Have you heard of the five levels of the entrepreneurial mindset? In this video, I discuss all five levels of this mindset, illustrate the characteristics of each level, and explore how you can move up to the next level.
First off, this video is not meant as a criticism of those who choose to become lifetime employees. After all, if we all became entrepreneurs, none of us will become employees. Societies need both entrepreneurs and employees to function well.
The five levels of the entrepreneurial mindset are:
- The self-employed mindset
- The managerial perspective
- The attitude of the owner
- The entrepreneurial investor
- The true entrepreneur
Level One: The Self-Employed Mindset
The self-employed mindset can be summarised by this statement: “I want to work for myself.”
Those with this mindset think they can do everything by themselves: decide on their own for their own business and take on every aspect of their small operation as their sole accountability and responsibility. They will struggle however, in delegating tasks to others.
The business remains in its very early stages where a single person does everything—it is a one-person venture. Someone who operates this kind of business is no different from someone who works as a freelancer who believes that working hard and getting more clients will result in higher income and growth. The problem sets in when the business gets more clients than it can handle. This means that it is time to go up to the next level.
How does one move up the second level? It begins with understanding and accepting that working smarter doesn’t mean working harder.
Level Two: The Managerial Perspective
The managerial perspective can be summarised by this statement: “I need to delegate if I want to accomplish more.”
Those with this mindset recognise the growing demands of a business and is learning to appreciate the value of delegating. However, they still struggle with full task delegation and are prone to micromanaging. While able to pass on some tasks, they still find it challenging to cede full control to the person who already, supposedly, “owns” the task.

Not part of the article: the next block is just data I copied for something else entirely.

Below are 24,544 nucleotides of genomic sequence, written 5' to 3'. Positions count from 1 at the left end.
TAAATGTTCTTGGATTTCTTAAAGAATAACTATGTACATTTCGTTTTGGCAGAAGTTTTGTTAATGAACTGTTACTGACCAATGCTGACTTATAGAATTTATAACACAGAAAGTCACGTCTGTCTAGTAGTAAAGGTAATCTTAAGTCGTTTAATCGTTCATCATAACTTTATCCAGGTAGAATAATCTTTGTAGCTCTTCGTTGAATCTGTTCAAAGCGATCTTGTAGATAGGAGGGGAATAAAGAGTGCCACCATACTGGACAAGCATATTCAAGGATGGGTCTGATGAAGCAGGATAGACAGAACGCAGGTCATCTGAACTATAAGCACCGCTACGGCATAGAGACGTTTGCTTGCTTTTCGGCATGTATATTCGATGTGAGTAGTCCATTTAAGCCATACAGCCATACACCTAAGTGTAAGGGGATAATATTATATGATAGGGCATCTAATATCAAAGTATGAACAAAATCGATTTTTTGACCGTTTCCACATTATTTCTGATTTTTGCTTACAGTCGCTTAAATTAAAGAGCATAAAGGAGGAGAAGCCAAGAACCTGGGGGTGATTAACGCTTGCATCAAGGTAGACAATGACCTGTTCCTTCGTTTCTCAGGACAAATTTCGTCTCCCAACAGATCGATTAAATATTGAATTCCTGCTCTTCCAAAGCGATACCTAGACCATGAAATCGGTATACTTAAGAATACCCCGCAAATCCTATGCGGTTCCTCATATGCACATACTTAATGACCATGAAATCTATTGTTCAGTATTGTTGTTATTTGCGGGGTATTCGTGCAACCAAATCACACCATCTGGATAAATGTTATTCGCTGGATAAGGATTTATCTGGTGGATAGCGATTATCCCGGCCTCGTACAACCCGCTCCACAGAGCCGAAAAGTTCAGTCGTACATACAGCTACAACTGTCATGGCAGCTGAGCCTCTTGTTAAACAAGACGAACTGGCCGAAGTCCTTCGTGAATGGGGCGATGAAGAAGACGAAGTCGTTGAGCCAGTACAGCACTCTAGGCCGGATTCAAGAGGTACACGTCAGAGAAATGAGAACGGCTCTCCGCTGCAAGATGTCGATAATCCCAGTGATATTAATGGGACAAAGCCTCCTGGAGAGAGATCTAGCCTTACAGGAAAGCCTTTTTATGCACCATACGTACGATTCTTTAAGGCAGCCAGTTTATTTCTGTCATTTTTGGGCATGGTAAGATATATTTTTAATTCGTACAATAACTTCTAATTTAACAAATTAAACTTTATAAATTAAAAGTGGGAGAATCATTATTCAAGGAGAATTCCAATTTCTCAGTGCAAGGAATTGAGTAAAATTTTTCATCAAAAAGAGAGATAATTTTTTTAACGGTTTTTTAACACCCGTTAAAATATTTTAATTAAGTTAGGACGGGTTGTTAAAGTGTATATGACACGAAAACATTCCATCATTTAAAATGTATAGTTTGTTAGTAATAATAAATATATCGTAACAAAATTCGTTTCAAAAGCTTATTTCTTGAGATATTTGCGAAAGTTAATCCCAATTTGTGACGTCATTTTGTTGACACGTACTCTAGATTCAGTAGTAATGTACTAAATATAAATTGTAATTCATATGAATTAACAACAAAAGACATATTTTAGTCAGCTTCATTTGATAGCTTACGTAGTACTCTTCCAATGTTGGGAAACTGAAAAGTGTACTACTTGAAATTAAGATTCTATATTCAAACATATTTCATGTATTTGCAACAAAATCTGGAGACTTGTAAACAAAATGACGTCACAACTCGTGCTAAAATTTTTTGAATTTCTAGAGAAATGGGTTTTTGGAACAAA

How does one move up the third level? One needs to understand that business growth requires stepping aside to allow people to do what they are hired to do.
Level Three: The Attitude of Owner/Leader
The leader’s attitude can be summarised by this statement: “I need to trust the people around me if I want my business to grow.”
Someone with this mindset recognises that delegation means trusting people to do the job that they were hired to do, and giving staff the space to work on and accomplish what they need to do in the way they see fit. Even if it means doing it differently from how the business owner used to do it. Someone with this mindset understands that it is counterproductive to micromanage people and that, to succeed, people need the freedom and autonomy to do the job.
While those with this mindset understand what the business needs to succeed in the short-term, they may find themselves at a loss with its long-term needs. They know that they want to grow, but they need help to get there.
How does one move up to the fourth level? One must learn how to plan in the long-term and manage resources to accomplish the growth objectives of the business.
Level Four: The Entrepreneurial Investor
The entrepreneurial investor mindset can be summarised by this statement: “I want to start building wealth.”
Someone with this mindset has had a good amount of experience being in business. They know what it takes to grow a business and to make it profitable. They also recognise that they can use their expertise and experience not just to grow one business but many other businesses.
Someone with this mindset does not only sell products and services—they have the expertise to create and sell businesses. Think of someone who can leverage the success of their first business to create a second or third business—or someone who sells franchises to others and buys other businesses to add to their portfolio.
Someone in this mindset still struggles with stepping aside from running the businesses and being heavily involved in its operations. To move to the fifth and last level, an entrepreneur must learn to entirely cede control over the business and focus on raising capital and building more assets.
Level Five: The True Entrepreneur
The mindset of a true entrepreneur can be summarised by this statement: “I want to raise capital to build more assets and create more wealth.”
How does one create more wealth? The secret is to have access to resources that you don’t own to create wealth. A true entrepreneur knows how to skillfully use other people’s money (through selling stock to raise capital), talent (through hiring the best minds to come forward with the best strategies), and time (through allowing other people to run his or her businesses) to create wealth.
Most business owners I have met fall within the first three levels of the entrepreneurial mindset. However, there is a sizeable minority who fall in level four and level five.
If you are in a particular level and wish to move forward to the next level, you will need to change the way you think. You may contact me—let’s have a chat about where you are, where you want to be, and let’s see how we can get you and your team to where you want to be without pushing yourselves unnecessarily.